Layden crystals, provide support for idiopathic colonic inflammation as well as directing management.

Importance Of Histology

During the initial stage of evaluation, mucosal biopsies should be obtained to determine the chronicity of disease and to exclude other causes of colitis. The principle alternative diagnosis that needs to be considered in the first attack of UC is acute self-limiting colitis (ASLC). The endoscopic appearance is indistinguishable from idiopathic UC, but the microscopic changes are more acute and the mucosal atrophy and the crypt changes of chronic colitis (crypt branching) are absent. ASLC may last for several months, but the long term prognosis is excellent with no chronic disease issues that need to be considered. For the consultant, it is often impossible to reconstruct the initial illness. Long term remission following an acute attack raises the possibility of ASLC and supports a trial period of management without maintenance therapy. C. difficile may masquerade as chronic colitis or may cause relapse of symptomatic disease. The characteristic "explosive volcano" seen microscopically is a useful histologic marker of this infectious colitis. All patients with distinct ulceration of the rectum require biopsies to exclude solitary rectal ulcer syndrome (SRUS), which has a pathognomonic histologic picture of disrupted submucosal muscle fibers. SRUS is an ischemic lesion that does not respond to the immunosup-pressive treatment offered for IBD and requires special attention to the physiology of defecation to prevent the internal prolapse of rectal mucosal into the anal canal. There is a separate chapter on this topic (Chapter 89, "Rectal Prolapse, Rectal Intussusception and Solitary Rectal Ulcer Syndrome").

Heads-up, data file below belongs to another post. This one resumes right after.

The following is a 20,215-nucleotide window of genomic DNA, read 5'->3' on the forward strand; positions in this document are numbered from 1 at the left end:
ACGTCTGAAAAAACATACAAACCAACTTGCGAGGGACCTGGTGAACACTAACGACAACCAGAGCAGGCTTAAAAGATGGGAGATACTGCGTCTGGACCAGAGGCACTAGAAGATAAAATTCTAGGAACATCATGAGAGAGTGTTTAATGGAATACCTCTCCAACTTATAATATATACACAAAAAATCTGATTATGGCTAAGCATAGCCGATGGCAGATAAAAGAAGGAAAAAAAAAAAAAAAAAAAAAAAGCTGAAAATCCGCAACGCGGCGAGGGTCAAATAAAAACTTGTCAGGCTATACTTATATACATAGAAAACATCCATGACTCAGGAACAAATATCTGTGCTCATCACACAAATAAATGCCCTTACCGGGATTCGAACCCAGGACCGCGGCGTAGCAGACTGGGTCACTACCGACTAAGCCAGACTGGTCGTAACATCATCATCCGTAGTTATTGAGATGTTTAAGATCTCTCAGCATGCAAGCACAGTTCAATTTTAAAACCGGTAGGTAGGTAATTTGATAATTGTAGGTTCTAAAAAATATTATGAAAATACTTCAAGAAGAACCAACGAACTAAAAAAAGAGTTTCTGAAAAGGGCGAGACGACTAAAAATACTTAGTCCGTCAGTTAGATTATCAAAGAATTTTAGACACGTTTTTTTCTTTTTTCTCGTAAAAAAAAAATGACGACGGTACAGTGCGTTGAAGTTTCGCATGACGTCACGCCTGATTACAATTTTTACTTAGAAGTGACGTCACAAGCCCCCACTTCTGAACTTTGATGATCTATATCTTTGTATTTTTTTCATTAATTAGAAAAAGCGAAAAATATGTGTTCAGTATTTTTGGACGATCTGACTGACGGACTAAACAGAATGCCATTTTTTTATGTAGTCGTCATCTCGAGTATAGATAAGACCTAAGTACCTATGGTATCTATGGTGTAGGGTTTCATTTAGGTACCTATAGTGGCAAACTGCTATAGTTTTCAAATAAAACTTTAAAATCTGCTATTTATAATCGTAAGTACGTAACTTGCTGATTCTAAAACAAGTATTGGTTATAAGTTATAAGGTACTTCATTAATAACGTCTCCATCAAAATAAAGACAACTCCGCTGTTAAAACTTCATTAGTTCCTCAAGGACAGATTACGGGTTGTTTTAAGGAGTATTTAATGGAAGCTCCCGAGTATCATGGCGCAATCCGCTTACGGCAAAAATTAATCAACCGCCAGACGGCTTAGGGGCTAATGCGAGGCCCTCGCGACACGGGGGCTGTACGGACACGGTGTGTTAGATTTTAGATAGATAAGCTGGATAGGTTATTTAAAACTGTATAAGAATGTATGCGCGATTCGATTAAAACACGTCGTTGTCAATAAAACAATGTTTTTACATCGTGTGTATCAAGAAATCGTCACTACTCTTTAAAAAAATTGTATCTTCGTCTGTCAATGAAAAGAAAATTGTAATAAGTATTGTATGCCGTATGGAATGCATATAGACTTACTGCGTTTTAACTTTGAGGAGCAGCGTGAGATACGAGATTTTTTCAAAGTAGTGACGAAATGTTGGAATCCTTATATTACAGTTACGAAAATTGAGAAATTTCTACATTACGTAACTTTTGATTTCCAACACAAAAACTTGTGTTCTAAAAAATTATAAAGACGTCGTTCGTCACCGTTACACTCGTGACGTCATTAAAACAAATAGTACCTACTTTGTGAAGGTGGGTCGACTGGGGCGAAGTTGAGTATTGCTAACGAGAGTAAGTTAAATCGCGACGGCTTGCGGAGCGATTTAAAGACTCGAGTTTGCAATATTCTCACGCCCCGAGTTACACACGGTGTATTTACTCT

A second issue regarding the histopathology of IBD has emerged over the past few years. In the 1950s, the eosinophil was recognized as a dominant cell in the microscopic picture of IBD. Because it was believed the function of the eosinophil was limited to parasitic infections and allergy, considerable research focused on identifying either of these problems as the etiology of IBD. Parasitic infections were easily dismissed, but it took over a decade to eliminate definitively the allergic etiology of IBD. The eosinophil, which had captured the interest of pathologists studying IBD, subsequently was declared to be a surrogate marker for inflammation. In the 1990s, the homeostatic role of eosinophils began to be understood. An extended pathobiologic role of eosinophil function emerged during the national epidemic of the "tryptophan-eosinophilic-myalgia syndrome" in which eosinophils caused extensive tissue injury unrelated to parasites or allergies. Tissue resident mast cells release eosinophilic chemoattractant factor to recruit eosinophils to the tissue from the circulation. Once recruited, a variety of events need to occur to activate the eosinophils, one of which is the presence of Intracellular Adhesion Molecule (ICAM-1), which not only traffics the eosinophils to the inflammatory site, but also is required for eosinophils activation. The importance of eosinophils in the activation of disease may be determined by examination of the biopsy or by stool studies. In the biopsy, the number of eosinophils gives an estimation of the intensity of the inflammatory response, but the presence of eosinophils in crypt abscesses or mucosal migration of eosinophils indicates sufficient immunologic pressure to force the eosinophils into the intestinal lumen. These histologic findings identify activated eosinophils. Eosinophils in the stool indicate migration of eosinophils. Charcot-Layden crystals, which are related to the intracellular products of the eosinophil, reflect probable eosinophil-induced tissue injury and suggest the need for aggressive treatment of the increased number of eosinophils.